By Jason Reid
Washington Post staff writer
Monday, April 5, 2010; D01
As word of Washington's trade Sunday night for Philadelphia Pro Bowl quarterback Donovan McNabb spread quickly throughout the Redskins' organization, the reaction among players was overwhelmingly favorable. So much so, in fact, that the arrival of McNabb should transform Washington's West Coast offense into a much more productive unit, some believe, and raise the entire team's expectation level.
"It puts a face and a leader, an identity, to this offense. That's what this trade does," center Casey Rabach said in a phone interview. "Donovan is a guy who has done a lot of great things in the NFL for a long time, and he's done it in this style of offense also. And for him to be our teammate now, it's definitely a big move for us."
In exchange for the six-time Pro Bowler, the Redskins gave up their second-round pick in this month's draft -- the 37th overall selection -- and either a third- or fourth-round selection in the 2011 draft, depending on McNabb's performance this season, according to a league official with knowledge of the deal. Washington's boldest move under Coach Mike Shanahan brings McNabb, a successful starter since he was a rookie in 1999, to an organization that clearly was no longer committed to quarterback Jason Campbell, whose time with the team apparently could end soon. Contacted at home late Sunday night, Campbell simply said he was "surprised" and declined further comment on the trade and his future with the team.
Although many of Campbell's teammates expressed admiration for his professional conduct during many trying situations in his three-plus seasons as a starter, they praised Shanahan and General Manager Bruce Allen for their aggressiveness in making a deal that, several said, clearly makes the team better. McNabb, 33, took the Eagles to a Super Bowl and has reached other heights in the league that the Redskins have rarely experienced during owner Daniel Snyder's 11-year tenure, so he will be welcomed.
"He's a proven winner in this league and I'm excited to have him as a part of our football team," top cornerback DeAngelo Hall wrote in a text message to a reporter. "This instantly makes us a contender for a Super Bowl championship."
Frustrated with the West Coast scheme of former head coach Jim Zorn, the Redskins have eagerly embraced Shanahan's program. The Redskins' decision to offer Campbell, a restricted free agent, a first-round contract tender and not a multiyear contract extension, and their apparent strong interest in the top draft-eligible quarterbacks -- Sam Bradford and Jimmy Clausen among them -- stirred league-wide speculation that the team would make a major move in an attempt to upgrade at the position.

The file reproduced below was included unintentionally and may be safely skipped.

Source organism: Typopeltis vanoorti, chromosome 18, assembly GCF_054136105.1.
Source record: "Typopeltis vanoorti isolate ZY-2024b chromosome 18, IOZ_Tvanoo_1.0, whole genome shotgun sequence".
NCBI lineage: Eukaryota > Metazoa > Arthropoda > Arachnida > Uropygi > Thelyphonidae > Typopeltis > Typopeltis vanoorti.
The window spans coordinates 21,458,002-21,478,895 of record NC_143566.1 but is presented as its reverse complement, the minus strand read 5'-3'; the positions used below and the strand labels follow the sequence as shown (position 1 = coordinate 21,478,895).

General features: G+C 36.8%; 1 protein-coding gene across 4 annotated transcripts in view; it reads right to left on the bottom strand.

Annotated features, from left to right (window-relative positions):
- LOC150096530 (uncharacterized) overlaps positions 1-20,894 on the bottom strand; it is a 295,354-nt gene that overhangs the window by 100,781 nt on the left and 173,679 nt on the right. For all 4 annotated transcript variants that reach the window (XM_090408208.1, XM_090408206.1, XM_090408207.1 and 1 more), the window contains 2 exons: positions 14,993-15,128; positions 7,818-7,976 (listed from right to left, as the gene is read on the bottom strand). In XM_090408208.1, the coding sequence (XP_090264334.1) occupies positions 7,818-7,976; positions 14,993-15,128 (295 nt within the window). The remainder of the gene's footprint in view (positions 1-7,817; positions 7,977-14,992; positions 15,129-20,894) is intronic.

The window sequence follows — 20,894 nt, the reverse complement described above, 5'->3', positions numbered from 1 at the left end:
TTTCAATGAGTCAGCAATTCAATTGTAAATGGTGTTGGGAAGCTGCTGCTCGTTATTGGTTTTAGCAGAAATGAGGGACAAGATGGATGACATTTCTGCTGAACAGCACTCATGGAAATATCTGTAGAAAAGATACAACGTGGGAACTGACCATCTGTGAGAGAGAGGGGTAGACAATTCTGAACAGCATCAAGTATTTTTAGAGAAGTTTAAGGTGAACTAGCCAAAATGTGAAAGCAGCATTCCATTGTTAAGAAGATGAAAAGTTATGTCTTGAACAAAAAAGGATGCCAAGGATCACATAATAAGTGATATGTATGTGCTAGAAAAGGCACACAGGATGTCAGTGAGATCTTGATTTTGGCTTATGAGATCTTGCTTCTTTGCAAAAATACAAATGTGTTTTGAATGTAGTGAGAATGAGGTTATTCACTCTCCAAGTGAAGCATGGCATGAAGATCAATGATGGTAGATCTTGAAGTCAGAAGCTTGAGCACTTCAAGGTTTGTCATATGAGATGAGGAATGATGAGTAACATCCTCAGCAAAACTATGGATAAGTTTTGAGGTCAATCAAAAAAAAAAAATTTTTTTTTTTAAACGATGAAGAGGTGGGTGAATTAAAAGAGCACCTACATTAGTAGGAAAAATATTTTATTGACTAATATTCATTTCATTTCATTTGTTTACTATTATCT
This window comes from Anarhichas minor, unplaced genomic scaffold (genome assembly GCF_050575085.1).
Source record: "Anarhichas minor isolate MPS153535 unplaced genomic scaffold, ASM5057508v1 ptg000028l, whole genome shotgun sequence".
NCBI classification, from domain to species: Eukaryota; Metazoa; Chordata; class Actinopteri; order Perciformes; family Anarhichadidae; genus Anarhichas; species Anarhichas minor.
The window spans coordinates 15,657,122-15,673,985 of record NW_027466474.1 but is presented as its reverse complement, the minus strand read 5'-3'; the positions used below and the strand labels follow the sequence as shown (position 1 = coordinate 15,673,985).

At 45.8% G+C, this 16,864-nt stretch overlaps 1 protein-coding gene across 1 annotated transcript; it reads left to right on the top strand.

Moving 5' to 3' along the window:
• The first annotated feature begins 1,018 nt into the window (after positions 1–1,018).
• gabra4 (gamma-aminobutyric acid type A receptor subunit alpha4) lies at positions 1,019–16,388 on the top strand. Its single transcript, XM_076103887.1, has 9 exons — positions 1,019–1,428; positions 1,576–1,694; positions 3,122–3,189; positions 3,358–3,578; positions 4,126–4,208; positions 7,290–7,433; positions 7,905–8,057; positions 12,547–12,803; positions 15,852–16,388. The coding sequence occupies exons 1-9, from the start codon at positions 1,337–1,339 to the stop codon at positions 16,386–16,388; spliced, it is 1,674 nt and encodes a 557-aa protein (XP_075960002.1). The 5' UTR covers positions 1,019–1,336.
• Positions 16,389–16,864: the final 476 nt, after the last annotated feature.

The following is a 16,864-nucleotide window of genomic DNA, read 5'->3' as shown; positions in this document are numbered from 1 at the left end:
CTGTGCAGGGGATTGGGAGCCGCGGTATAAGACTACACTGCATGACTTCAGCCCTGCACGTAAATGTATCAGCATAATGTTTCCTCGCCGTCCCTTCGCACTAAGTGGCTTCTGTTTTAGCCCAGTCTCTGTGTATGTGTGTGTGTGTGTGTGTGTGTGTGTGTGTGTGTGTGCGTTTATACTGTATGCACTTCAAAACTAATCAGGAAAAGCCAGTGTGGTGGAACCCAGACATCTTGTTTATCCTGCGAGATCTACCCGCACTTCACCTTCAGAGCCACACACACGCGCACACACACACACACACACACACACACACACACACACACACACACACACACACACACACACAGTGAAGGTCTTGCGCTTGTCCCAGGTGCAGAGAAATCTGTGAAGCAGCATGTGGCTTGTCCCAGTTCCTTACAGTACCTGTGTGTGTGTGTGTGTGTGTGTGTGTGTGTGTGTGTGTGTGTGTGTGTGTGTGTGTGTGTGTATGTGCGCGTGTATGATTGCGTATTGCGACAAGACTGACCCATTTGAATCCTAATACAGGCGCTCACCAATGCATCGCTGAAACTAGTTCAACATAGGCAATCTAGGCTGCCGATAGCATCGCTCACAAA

"Obviously, it's very surprising," outside linebacker Lorenzo Alexander said. "You're talking about a guy who has been to the big game [Super Bowl XXXIX] and played in a lot of NFC championship games. He's done it for a long period of time, so he can't do anything but make your team better.
"I love Jason Campbell as a person and a player, but the front office wanted to go in a different direction. Who knows what other moves they'll make and where Jason will wind up, hopefully he'll be here, but he'll be successful wherever he is. But we all know what we signed up for being in the NFL."
Regardless of what the Redskins do in the April 22-24 draft, they've succeeded in upgrading at quarterback.
"He's a Hall of Fame quarterback," wide receiver Devin Thomas said. "For one, he's a leader at the position. He has that charisma and he has that playmaker ability with his feet and with his big arm. He has that toughness from playing in the NFC East his whole career. He's everything you want. And for a young receiver such as myself, who's ready to break out, I couldn't dream of a better quarterback.
"Shoot, he's been in this offense his whole career and he's been in the NFC East his whole career. He knows what to expect going against the Giants, Dallas and now even the Eagles, so he brings that. . . . I couldn't imagine anything better happening for our offense."
And apparently for the locker room as well. Whereas Campbell usually preferred to lead by example, at least earlier in his career, McNabb always was among the most vocal leaders in the Eagles' team hierarchy, said new Redskins offensive lineman Artis Hicks, who blocked for McNabb in Philadelphia.
"When you talk about leaders, Donovan is a great leader," Hicks said. "He always did everything that was asked of him as a starting quarterback, and sometimes quarterbacks just have to be vocal. It's the position teams look to for leadership and Donovan understands that.
"I know they [the Eagles] wanted to trade him, and he got a lot of criticism coming out of there at times, but that's just a tough city for quarterbacks. You can go back to the days of Randall Cunningham . . . that's just the way it is. But he's won more than his fair share of games, he's a great competitor and a great leader. I'm excited about this, and I think [Redskins fans] will be, too."